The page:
Soustelle’s Daily Life Of The Aztecs
I was doing some digging online today, and had quite a stroke of good luck — I found a complete copy of Jacques Soustelle’s classic The Daily Life of the Aztecs online! The English edition of the entire book is available to read for free on Questia. Soustelle was a famous French anthropologist who specialized in studying the Aztecs before the Conquest, one of the bright lights in Mesoamerican studies of the mid 20th Century. His Daily Life of the Aztecs is one of his best-known works on this subject, covering a wide variety of details of Mexica life in great Tenochtitlan, ranging from architecture to agriculture, religion, economics, and the conduct of war. Though somewhat dated (written in 1962), most of the information in this book still remains quite useful, and his respectful, non-sensationalistic tone is refreshing. As it predates the rediscovery of the Templo Mayor (Huey Teocalli) in the 1970’s, it sadly doesn’t include much on that famous structure. Still, I strongly recommend giving it a read, as it remains one of the better general histories and anthropological overviews of life in Precolumbian Mexico.
Go HERE to read The Daily Life of the Aztecs in full!
Incidentally, I have now activated the Pre-Conquest History page in the History section of this blog’s static pages and placed an additional permanent link to this book there.
How you did this, IDK, but it amazes me. I bought the book about a year ago… If only I knew it was actually online for FREE.
October 8, 2008 at 3:17 PM
Sometimes I just get lucky. 🙂 I bought a secondhand copy in August, but I don’t regret it. It was $7, and I like having physical print books in my hands to read. But electronic editions are damn handy for rapidly scanning for exact facts, so it’s still useful to us for that!
Too bad my PTO’s up and I’m back at work this week, I’ve got plenty more stuff to write, including an analysis of a short study on a contemporary Huaxtec worship ceremony I tripped over on FAMSI while looking for something else.
October 9, 2008 at 2:27 AM
Not just exact facts, but citing sources so other people aren’t suspicious of the actual fact too! :p
would the Huaxtec ceremony involved Tlazolteotl?
October 9, 2008 at 12:37 PM
Nope, it involved one of the local mountain deities considered to be among the Tlaloque. I look forward to writing this one, I was stunned by some of the small details of the rituals that matched what I’ve been doing on my own for months, conceived purely on intuition. Weird.
October 10, 2008 at 12:51 AM
Mmm, also, speaking of Tlazolteotl, there were some interesting references regarding Her regalia and some of the ritual warrior uniforms worn by the Aztecs in one of Anawalt’s essays in my lovely new Mendoza set. Certain details of Her clothing pop up in some of their honorific military regalia.
If you’re particularly interested in Her, I’d scan through the Burkhart book I have linked up in the Featured Research sidebar. Burkhart spends a fair while talking about Her intersection with morality, and gets into some of the symbology of decay and fertilizer that underlies the fluffy cotton ornaments on Her clothing. Makes me realize just how intricate and how much meaning the clothing worn by the Teteo in traditional depictions communicates. Fascinating stuff.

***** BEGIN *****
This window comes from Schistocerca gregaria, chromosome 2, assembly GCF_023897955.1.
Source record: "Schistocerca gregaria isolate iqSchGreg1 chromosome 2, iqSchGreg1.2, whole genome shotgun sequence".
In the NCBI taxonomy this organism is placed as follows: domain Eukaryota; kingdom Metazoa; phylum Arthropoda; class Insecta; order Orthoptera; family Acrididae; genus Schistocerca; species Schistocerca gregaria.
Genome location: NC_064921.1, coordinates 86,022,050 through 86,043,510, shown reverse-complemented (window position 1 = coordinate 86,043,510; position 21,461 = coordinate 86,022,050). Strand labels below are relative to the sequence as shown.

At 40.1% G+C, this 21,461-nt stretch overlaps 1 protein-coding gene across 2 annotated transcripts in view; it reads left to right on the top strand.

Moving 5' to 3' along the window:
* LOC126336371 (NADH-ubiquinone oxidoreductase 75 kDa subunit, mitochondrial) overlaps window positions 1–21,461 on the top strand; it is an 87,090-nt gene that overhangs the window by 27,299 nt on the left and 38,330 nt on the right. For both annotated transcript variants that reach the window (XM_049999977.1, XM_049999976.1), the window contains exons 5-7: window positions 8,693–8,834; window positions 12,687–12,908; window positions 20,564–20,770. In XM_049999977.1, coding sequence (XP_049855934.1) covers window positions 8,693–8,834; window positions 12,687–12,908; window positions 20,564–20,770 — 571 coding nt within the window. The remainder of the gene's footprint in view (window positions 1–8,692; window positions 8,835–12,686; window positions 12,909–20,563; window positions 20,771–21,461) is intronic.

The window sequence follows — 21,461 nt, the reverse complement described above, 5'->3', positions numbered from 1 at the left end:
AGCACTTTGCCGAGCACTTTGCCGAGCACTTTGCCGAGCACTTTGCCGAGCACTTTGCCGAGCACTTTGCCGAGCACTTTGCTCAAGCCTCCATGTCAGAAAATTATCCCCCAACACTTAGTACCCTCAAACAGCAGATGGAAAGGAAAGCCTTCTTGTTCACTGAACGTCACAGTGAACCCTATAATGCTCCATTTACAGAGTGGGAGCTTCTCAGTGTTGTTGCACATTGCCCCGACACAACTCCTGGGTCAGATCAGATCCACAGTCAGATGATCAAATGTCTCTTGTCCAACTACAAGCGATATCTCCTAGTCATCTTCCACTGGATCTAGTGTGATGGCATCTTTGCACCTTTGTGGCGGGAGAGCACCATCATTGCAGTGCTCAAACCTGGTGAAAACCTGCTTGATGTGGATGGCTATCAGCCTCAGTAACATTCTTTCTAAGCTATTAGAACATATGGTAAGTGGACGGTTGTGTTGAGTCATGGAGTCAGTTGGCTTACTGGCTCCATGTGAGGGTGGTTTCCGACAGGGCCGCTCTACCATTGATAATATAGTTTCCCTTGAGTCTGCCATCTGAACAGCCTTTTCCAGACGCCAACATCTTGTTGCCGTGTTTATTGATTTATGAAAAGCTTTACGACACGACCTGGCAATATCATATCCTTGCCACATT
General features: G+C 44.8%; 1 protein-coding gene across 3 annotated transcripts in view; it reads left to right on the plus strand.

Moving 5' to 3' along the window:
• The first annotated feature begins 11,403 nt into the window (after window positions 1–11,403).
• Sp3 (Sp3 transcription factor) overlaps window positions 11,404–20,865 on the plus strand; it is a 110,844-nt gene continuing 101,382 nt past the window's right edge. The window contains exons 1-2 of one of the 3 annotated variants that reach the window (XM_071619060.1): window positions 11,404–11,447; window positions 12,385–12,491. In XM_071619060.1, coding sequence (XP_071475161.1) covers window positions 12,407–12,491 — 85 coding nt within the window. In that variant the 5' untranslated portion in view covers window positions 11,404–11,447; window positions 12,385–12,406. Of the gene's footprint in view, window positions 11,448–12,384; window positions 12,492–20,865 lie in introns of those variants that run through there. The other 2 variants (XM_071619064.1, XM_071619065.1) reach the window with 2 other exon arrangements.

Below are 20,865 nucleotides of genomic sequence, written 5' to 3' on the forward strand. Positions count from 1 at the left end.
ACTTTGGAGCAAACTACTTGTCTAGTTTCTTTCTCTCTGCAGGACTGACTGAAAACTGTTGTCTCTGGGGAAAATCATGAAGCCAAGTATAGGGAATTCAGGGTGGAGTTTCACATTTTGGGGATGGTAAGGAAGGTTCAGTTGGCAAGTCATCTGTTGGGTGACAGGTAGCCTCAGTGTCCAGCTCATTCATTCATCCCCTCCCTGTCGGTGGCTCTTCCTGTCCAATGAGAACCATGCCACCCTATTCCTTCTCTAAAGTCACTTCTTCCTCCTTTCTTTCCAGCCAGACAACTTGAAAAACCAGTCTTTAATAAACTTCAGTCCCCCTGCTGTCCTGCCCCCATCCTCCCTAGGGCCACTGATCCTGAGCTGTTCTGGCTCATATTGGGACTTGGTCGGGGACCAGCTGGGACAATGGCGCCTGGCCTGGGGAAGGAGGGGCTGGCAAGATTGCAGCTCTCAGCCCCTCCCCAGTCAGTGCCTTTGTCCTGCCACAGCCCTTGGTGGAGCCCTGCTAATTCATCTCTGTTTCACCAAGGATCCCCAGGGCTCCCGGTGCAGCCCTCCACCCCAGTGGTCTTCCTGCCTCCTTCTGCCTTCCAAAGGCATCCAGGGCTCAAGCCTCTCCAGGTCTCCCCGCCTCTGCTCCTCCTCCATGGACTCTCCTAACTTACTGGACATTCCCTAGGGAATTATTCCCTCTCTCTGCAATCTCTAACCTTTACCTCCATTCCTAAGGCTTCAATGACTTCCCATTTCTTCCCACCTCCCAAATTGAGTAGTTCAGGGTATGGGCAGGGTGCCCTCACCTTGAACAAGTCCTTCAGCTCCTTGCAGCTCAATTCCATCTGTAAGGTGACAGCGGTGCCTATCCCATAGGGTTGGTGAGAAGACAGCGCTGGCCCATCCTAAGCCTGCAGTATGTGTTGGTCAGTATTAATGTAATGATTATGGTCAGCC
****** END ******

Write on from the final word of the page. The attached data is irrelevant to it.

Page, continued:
October 10, 2008 at 12:56 AM
Yep makes sense! She’s supposed to be the same as Toci, who has war associations. I think you have Duran’s gods and rites, and he has a pic of Toci with a shield and a weapon and her hair cut short(a mark of a warrior). Tlazolteotl happens to be one of my fave deities, so i would be happy about any info you put up. Thanks. ^_^
>I was stunned by some of the small details of the rituals that matched what I’ve been doing on my own for months, conceived purely on intuition
Oh i have had that happen before, amongst other things that later i found out were from history. it’s creepy, isn’t it?
October 10, 2008 at 2:00 PM
Huh, I hadn’t come across the concept of Her identity with Toci, though I do recall Toci being associated with war. I don’t currently have Duran’s work, but there are plenty of notes throughout the FC where Her impersonator makes appearances, and is described as bearing a shield and leading mock attacks throughout the city. Definitely not a goddess to be trifled with!
And yeah, it is pretty wild!
October 12, 2008 at 3:41 AM
OK so I am in a huge debate with several ignorant americans about the immigration laws..I feel it should be open borders,,PERIOD.but they keep insisting no..then one pops off and say mexicans are going to try and take their land back,,this subject i was ignorant to so I went to find out just what the heck they were talking about. I came across the Mexica Movement. Which lead me to doing some history research. I never knew any this history. Thank you for making it easy for me to learn this and share it with the arrogant ignorant retards I call my fellow americans. If you could suggest and other reads i would appreciate it,,ty!
April 7, 2011 at 11:47 AM
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